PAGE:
“Brian’s work has been seminal in scientists’ ability to rapidly and accurately discern the difference between an earthquake, a conventional explosion (such as might occur in a mining accident) and a nuclear test,” said James Quick, SMU vice president for research and dean of graduate studies. “His research is tremendously important to all of us, and yet he is equally committed to teaching and serving as a mentor to young faculty.”

> SMU News: SMU-UT study shows “plausible” connection between DFW quakes and saltwater injection well

Stump is well known regionally for his continued work researching the increase of small earthquakes that have been occurring in North Texas since 2008. But his work in detecting ground motion from explosions has for more than 20 years proved invaluable to the United States government in ensuring that the world’s nuclear powers abide by their agreements related to underground nuclear testing. He served as scientific adviser to the U.S. delegation to the Conference on Disarmament from 1994 through 1996 and continues to be called upon frequently to assist the U.S. government in the interpretation of seismic and acoustic data.

“I’m humbled by the recognition by the AAAS that science impacts the society in which we live,” Stump said. “I really believe that. And the work we’ve done at SMU on inducted seismicity in North Texas has that same blend of real science and societal impact.”

> Brian Stump on CBS-11 News: Report looks at drilling wastewater and North Texas earthquakes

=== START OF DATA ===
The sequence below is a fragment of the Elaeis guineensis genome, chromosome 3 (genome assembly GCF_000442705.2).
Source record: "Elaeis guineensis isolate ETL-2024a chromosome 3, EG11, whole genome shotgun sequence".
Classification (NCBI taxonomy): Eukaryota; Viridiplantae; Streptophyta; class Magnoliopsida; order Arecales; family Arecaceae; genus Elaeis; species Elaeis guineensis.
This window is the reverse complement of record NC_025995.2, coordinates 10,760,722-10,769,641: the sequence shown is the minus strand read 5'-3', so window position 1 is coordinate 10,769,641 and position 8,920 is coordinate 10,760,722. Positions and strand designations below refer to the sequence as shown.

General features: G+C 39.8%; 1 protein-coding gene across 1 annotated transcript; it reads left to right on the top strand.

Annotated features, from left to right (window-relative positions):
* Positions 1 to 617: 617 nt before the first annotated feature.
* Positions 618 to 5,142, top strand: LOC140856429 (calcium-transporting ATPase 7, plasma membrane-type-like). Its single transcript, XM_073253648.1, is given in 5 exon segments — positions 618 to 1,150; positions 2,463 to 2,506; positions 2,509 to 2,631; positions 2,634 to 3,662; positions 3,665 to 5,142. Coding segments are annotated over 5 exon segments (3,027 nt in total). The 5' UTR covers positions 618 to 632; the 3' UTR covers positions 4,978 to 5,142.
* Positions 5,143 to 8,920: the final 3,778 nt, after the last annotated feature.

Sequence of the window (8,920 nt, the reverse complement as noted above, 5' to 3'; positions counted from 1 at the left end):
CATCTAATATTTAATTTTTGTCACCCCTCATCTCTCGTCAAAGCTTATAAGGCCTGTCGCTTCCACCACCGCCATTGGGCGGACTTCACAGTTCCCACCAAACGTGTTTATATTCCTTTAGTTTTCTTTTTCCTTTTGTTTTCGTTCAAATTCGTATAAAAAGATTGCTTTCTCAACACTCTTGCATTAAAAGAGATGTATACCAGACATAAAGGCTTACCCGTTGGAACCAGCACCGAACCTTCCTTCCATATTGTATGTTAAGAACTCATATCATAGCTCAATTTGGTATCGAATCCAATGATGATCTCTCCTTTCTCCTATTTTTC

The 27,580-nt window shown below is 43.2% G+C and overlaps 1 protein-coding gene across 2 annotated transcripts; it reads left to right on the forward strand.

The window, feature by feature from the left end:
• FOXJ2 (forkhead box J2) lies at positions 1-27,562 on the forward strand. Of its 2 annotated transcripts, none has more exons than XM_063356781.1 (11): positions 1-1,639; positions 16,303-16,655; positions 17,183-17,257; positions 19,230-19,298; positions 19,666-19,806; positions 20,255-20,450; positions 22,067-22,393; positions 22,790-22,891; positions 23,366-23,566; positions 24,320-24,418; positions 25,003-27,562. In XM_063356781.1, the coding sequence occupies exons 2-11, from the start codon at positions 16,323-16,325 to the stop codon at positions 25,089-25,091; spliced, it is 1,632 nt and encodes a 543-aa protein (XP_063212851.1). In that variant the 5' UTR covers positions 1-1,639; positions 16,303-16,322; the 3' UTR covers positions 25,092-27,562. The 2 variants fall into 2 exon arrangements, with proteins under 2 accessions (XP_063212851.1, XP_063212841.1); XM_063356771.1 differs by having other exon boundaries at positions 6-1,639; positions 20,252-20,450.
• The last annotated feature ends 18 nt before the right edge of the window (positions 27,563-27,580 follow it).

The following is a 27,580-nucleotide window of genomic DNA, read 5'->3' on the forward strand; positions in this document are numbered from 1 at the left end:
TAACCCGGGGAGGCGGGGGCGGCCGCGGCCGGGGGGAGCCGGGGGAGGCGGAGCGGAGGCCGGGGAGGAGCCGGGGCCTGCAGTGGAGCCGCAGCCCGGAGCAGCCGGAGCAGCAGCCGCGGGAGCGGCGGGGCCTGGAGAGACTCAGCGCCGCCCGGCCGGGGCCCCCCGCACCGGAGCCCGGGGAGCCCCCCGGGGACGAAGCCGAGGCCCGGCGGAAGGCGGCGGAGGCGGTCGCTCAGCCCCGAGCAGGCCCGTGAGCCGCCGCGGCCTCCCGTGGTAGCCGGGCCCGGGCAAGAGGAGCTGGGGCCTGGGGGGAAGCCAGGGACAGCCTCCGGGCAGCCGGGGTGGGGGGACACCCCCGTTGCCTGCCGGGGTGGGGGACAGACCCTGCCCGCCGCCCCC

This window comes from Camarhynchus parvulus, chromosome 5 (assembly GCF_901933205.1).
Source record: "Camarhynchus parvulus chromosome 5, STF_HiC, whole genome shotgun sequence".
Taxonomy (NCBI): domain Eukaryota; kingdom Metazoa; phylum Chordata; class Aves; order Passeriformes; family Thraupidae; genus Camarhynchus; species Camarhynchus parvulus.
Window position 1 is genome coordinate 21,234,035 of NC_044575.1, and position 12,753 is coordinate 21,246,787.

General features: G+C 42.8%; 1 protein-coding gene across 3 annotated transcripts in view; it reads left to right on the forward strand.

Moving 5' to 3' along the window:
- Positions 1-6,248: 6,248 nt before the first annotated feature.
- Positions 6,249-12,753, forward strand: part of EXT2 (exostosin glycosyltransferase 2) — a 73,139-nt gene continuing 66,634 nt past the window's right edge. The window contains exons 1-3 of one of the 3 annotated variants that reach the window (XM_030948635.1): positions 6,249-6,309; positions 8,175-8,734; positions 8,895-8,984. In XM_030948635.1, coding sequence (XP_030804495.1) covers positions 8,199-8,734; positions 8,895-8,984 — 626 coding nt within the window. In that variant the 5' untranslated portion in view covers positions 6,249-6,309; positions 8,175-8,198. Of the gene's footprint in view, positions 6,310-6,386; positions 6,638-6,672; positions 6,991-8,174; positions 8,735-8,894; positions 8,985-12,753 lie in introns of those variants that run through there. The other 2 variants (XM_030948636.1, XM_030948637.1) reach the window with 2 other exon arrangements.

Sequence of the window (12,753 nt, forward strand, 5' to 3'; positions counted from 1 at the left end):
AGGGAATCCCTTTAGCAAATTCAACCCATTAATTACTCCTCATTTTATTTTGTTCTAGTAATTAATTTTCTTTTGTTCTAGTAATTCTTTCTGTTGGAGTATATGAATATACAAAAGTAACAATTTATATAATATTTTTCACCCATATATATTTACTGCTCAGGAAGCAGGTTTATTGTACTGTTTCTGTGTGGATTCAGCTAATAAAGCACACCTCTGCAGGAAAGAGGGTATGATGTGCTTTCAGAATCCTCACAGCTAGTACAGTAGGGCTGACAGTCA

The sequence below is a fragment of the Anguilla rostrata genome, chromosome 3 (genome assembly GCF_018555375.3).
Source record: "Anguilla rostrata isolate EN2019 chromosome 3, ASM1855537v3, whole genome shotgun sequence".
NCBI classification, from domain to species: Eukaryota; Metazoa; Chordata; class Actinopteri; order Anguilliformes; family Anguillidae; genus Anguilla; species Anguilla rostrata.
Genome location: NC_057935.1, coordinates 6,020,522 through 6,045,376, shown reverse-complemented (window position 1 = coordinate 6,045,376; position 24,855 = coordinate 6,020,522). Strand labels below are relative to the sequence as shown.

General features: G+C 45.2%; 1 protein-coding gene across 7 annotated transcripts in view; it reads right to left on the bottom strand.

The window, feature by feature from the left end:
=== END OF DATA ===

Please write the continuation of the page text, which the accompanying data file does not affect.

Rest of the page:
For the last five years Stump has chaired the Air Force Technical Applications Center Seismic Review Panel, which provides a review of federally funded efforts in nuclear monitoring. He served as a committee member on the National Academy of Sciences Committee on Seismology and Continental Dynamics from 2007 through 2012, and recently completed a term as board chair for Incorporated Research Institutions for Seismology (IRIS), a consortium of more than 100 universities funded by the National Science Foundation.

Stump joined SMU in 1983 from the Seismology Section of the Air Force Weapons Laboratory at Kirtland Air Force Base in New Mexico. He graduated summa cum laude from Linfield College in McMinnville, Oregon with a bachelor of arts in physics in 1974, received a master of arts from the University of California-Berkeley in 1975 and received his Ph.D. in geophysics from UC-Berkeley in 1979 after completing a thesis titled Investigation of Seismic Sources by the Linear Inversion of Seismograms.

SMU faculty previously named as AAAS Fellows:

  • Volcanologist and research dean James Quick, who was named a Fellow in 2013
  • Environmental biochemistry scholar Paul Ludden, SMU provost and vice president for academic affairs and a professor in the Department of Biological Sciences, who was named a Fellow in 2003
  • Anthropologist David Meltzer, Henderson-Morrison Professor of Prehistory in the Department of Anthropology who was named a Fellow in 1998
  • James E. Brooks, provost emeritus and professor emeritus in the Huffington Department of Earth Sciences, who was named a Fellow in 1966.

The AAAS Fellows program began in 1874. AAAS members may be considered for the rank of Fellow if nominated by the steering group of their respective sections, by three Fellows, or by the association’s chief executive officer. Each steering group then reviews the nominations of individuals within its respective section and forwards a final list to the AAAS Council, which votes on the final list of Fellows.